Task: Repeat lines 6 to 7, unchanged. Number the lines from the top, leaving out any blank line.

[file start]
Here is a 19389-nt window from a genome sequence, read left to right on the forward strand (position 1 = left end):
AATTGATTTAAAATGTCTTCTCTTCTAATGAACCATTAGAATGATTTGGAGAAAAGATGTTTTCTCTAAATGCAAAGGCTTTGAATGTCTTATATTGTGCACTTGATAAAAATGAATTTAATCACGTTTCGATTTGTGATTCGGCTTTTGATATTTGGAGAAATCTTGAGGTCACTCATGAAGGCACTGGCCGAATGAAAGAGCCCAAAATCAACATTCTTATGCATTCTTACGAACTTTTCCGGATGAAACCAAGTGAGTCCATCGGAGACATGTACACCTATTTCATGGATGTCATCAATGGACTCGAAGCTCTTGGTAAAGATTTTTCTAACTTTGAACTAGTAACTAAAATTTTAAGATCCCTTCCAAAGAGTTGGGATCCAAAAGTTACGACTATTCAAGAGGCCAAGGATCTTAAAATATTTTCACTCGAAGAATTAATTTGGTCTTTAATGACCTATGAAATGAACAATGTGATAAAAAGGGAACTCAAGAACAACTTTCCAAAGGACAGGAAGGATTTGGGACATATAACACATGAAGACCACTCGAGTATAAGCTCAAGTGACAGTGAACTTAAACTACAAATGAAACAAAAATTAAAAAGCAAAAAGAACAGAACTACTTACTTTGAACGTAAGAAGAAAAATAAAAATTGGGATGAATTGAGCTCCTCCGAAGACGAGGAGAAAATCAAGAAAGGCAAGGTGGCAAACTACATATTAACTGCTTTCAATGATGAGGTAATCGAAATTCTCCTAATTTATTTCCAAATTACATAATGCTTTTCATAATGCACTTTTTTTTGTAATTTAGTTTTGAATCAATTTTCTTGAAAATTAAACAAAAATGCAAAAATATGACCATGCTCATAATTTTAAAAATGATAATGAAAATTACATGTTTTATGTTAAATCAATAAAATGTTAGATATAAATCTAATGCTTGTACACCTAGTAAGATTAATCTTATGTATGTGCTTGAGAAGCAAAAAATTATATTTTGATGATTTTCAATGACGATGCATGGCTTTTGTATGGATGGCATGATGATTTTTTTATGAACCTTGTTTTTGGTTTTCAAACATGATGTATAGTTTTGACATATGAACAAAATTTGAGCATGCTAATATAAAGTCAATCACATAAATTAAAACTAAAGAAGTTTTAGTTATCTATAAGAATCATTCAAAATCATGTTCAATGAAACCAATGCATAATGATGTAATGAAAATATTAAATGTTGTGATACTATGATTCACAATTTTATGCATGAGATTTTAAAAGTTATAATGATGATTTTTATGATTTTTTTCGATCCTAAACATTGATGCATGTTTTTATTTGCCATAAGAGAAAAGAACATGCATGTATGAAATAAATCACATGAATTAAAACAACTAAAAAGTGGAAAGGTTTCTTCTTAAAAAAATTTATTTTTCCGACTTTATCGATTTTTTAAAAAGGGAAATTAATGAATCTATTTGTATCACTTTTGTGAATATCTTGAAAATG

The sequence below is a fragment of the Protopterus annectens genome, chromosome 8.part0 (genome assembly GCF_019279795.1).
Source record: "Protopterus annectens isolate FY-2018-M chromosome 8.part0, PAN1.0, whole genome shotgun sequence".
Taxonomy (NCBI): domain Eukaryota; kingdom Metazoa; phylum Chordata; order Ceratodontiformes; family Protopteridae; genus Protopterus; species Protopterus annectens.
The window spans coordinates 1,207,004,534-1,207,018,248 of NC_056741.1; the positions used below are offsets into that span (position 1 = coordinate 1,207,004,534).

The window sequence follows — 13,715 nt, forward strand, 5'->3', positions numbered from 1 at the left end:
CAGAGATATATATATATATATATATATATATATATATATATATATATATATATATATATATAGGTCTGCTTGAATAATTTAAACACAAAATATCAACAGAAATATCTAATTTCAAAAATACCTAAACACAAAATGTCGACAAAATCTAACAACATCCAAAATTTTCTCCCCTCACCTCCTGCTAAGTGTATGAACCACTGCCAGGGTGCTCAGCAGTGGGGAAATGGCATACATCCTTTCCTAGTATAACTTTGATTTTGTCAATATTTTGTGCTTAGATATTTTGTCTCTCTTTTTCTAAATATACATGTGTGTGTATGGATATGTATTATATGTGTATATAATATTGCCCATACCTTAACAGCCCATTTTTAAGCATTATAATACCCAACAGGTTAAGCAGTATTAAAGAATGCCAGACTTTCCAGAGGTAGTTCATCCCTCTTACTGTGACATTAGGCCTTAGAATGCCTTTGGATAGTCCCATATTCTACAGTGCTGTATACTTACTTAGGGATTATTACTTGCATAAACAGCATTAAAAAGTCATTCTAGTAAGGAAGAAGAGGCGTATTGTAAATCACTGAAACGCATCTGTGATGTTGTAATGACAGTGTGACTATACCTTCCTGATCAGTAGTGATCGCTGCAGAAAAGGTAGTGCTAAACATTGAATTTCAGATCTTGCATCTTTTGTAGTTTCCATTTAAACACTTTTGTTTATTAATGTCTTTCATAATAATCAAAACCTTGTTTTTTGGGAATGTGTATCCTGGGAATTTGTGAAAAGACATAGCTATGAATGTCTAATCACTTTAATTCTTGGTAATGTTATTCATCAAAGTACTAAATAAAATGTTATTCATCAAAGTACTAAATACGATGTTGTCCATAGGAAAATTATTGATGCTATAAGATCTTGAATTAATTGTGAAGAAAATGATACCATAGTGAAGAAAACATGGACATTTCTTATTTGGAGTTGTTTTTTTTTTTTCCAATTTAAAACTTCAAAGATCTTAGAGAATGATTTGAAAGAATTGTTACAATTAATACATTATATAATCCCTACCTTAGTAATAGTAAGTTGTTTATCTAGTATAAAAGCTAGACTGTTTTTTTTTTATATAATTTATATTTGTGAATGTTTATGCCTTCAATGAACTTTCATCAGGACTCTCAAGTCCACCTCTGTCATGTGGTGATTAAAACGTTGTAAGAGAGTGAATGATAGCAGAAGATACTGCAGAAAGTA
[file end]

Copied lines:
The window spans coordinates 1,207,004,534-1,207,018,248 of NC_056741.1; the positions used below are offsets into that span (position 1 = coordinate 1,207,004,534).

The window sequence follows — 13,715 nt, forward strand, 5'->3', positions numbered from 1 at the left end: